# Python 3 minor irritation

Alf P. Steinbach alfps at start.no
Thu Feb 4 06:20:47 CET 2010

* Benjamin Kaplan:
> On Wed, Feb 3, 2010 at 11:18 PM, Alf P. Steinbach <alfps at start.no> wrote:
>> * Benjamin Kaplan:
>>> On Wed, Feb 3, 2010 at 9:56 PM, Alf P. Steinbach <alfps at start.no> wrote:
>>>> * David Monaghan:
>>>>> I have a small program which reads files from the directory in which it
>>>>> resides. It's written in Python 3 and when run through IDLE or PythonWin
>>>>> works fine. If I double-click the file, it works fine in Python 2.6, but
>>>>> in
>>>>> 3 it fails because it looks for the files to load in the Python31
>>>>> folder,
>>>>> not the one the script is in.
>>>>>
>>>>> It's not a big deal, but browsing around I haven't found why the
>>>>> behaviour
>>>>> has been changed or any comment about it (That might be my poor search
>>>>> technique, I suppose).
>>>>>
>>>>> The program fails at:
>>>>>
>>>>>   try:
>>>>>       tutdoc = minidom.parse(".//Myfile.xml")
>>>>>   except IOError:
>>>>>       <snip>
>>>> The "//" is wrong, but should not cause the behavior that you describe.
>>>>
>>>> Try to post a complete smallest possible program that exhibits the
>>>> problem.
>>>>
>>>> Possibly, in creating that example you'll also find what's cause the
>>>> problem. :-)
>>>>
>>>>
>>>> Cheers & hth.,
>>>>
>>>> - Alf
>>> That is the smallest example the exhibits the problem.
>> No, it doesn't seem to exhibit the problem at all. :-)
>>
>>
>>> It's not an
>>> issue with the Python code, it's an issue with how Windows is running
>>> it. I don't know enough about the way Windows Explorer runs files, but
>>> it seems to be doing the equivalent of
>>> cd C:\Python31
>>> python31.exe C:\full\path\to\script\foo.py
>>>
>>> cd C:\full\path\path\to\script
>>> C:\Python31\python.exe foo.py
>>> which is David expected. This throws off the relative filepath.
>> No, this is not what happens.
>>
>> What happens is that when you double-click the script, then __file__ is set
>> to the absolute path instead of just the filename, at least on my machine
>> (XP); whether the full path or just the filename is passed on the OS level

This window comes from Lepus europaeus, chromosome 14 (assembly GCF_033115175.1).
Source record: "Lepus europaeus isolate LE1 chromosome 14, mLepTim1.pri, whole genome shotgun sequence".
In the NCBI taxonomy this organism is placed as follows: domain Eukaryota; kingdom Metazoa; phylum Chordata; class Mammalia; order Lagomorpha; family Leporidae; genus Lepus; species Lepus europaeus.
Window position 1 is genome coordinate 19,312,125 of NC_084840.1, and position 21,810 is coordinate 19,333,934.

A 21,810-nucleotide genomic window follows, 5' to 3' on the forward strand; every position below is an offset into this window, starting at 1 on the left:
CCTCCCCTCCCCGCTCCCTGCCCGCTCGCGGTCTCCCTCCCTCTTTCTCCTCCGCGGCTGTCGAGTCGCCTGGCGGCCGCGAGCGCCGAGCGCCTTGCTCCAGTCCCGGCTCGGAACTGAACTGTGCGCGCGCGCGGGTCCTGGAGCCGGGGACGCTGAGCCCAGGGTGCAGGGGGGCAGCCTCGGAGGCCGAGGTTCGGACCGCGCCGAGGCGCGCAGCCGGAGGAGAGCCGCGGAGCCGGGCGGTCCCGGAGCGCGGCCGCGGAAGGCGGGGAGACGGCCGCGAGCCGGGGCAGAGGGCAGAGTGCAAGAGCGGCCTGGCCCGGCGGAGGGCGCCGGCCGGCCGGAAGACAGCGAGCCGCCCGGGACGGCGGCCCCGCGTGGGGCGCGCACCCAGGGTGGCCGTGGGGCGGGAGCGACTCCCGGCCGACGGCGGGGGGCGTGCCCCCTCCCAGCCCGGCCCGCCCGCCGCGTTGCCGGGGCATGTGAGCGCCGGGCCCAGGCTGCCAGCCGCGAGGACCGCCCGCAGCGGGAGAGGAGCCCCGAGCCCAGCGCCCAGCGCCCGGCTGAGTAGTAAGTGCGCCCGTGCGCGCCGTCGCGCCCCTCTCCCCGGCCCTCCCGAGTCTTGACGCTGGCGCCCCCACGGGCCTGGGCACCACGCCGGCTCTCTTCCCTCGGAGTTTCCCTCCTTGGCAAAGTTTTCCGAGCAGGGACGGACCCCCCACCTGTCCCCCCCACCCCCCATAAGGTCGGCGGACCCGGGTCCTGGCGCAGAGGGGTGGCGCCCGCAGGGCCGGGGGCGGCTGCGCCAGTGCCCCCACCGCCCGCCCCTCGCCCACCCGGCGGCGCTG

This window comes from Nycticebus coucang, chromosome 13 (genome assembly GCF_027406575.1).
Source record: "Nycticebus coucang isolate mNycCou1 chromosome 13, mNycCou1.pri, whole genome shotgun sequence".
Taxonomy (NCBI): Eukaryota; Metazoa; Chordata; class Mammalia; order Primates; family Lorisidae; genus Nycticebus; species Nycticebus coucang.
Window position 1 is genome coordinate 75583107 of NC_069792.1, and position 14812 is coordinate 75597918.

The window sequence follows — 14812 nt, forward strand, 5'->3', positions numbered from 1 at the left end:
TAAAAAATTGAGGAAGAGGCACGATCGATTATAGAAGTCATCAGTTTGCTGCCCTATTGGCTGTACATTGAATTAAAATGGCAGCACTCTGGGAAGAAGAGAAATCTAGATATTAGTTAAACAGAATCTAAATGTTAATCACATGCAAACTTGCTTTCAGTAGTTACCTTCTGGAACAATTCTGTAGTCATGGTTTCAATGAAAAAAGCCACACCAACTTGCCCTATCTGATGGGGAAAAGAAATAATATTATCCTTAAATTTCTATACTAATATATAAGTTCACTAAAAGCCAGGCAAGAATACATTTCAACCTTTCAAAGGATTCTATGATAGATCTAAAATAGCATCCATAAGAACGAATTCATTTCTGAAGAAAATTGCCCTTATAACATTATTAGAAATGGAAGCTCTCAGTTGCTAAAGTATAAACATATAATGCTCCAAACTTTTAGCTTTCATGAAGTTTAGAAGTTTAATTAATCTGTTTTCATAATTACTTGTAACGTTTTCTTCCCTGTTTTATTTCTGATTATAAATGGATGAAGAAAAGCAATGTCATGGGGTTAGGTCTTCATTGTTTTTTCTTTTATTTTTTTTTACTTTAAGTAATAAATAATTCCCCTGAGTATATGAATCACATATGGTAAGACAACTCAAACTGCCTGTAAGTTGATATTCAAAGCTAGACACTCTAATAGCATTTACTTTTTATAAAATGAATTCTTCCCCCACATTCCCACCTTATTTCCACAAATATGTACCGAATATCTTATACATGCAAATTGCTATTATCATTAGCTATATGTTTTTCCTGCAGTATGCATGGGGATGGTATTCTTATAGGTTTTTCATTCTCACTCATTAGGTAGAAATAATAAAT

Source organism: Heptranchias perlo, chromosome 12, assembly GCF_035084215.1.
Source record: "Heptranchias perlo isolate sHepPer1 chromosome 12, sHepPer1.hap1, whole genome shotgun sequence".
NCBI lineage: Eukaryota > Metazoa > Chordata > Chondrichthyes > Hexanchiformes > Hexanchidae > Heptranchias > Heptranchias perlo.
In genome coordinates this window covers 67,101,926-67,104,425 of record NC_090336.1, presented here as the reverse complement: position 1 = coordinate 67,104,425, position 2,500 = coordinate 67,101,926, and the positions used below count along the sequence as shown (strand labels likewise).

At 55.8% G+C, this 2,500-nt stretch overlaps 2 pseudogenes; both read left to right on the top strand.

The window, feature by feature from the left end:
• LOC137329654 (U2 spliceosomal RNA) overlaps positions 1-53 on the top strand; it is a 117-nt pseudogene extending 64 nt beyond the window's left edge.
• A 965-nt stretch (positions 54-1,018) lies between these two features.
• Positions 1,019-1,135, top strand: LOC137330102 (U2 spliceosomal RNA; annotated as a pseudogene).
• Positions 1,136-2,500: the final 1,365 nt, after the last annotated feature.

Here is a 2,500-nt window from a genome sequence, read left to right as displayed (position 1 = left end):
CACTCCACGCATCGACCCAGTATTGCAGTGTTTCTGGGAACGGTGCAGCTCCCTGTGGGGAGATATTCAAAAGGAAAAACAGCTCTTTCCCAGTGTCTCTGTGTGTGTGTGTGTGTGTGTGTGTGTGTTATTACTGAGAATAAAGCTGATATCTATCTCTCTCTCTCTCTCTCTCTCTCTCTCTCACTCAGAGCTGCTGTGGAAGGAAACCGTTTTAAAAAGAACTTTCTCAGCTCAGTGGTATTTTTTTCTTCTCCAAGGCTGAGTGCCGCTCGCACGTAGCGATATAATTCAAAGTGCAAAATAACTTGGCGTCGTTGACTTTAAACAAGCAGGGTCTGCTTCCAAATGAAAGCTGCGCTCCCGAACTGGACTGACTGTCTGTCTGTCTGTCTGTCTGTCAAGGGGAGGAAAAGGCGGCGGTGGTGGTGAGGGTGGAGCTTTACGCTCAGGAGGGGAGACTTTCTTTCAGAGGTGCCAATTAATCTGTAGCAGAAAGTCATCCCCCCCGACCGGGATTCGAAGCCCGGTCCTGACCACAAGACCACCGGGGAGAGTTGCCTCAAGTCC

>> depends, however, on the Windows version.
>>
>> The current directory is always (initially) correct, as the script's
>> directory.
>>
>
> Read my first paragraph again- it has absolutely nothing to do with
> Python. It has to do with how the Windows is running Python 3 on the
> OP's computer.

I'm not sure what you're arguing here.

But anyway, first, I haven't stated that "it" is (only) an issue with Python: on
the contrary, I explained how the program is run by Windows Explorer, where in
Windows XP the full path is passed by Windows Explorer, and how that results in
(can result in) a full path in __file__ when a script is run by double-clicking.

So the explanation of an incorrect result involves not only Windows Explorer,
the Windows version, and Python, but also the OP's code is involved.

Hence the request for a minimal, complete example  --  which is nearly always a
good idea.

> The OP's description said that it was looking for the
> file .\\myfile.xml in C:\Python31 which means it translated '.', the
> current working directory, to be C:\Python31 and not the directory the
> script is in.

I fail to reproduce that behavior.

By the way, are you the OP (just with another name)?

If not, have you reproduced the described behavior? Then kindly post the code.

>>> The easiest way to solve this permanently, by the way, is to not use
>>> relative paths. All it takes is one script to call os.chdir and the
>>> script breaks. You can use __file__ and the os.path module to figure
>>> out exactly where you are in an OS-agnostic way.
>>>
>>> import os.path
>>> #get the absolute path to the current script
>>> abs_path = os.path.abspath(__file__)
>> According to the docs: "On most platforms, this is equivalent to
>> normpath(join(os.getcwd(), path))."
>>
>
> os.path.abspath will always work in this case (unless something
> changes the current working directory before that statement runs)

Which change is what you surmised as a cause of the original problem.

Hello.

> because __file__ is given either as an absolute path or as relative to
> the current working directory.

No, that's incorrect.

<code py="3.1">
import os

print( "Current directory: [" + os.getcwd() + "]" )
print( "__file__ = " + __file__ )
os.chdir( "blah" )
print( "Current directory: [" + os.getcwd() + "]" )
print( "__file__ = " + __file__ )
</code>

<example>
C:\Documents and Settings\Alf\test> python curdir.py
Current directory: [C:\Documents and Settings\Alf\test]
__file__ = curdir.py
Current directory: [C:\Documents and Settings\Alf\test\blah]
__file__ = curdir.py                    <-- *Not* relative to cwd.

C:\Documents and Settings\Alf\test> _
</example>

[snip]
> Except that if the cwd is not the directory the script is running in,
> __file__ should still point to it either through an absolute path
> (highly likely since it's run through Windows Explorer) or some
> (however convoluted) relative path.

Don't know about "should", but if you're talking reality, no, that's incorrect;
see above.

[snip]

Cheers & hth.,

- Alf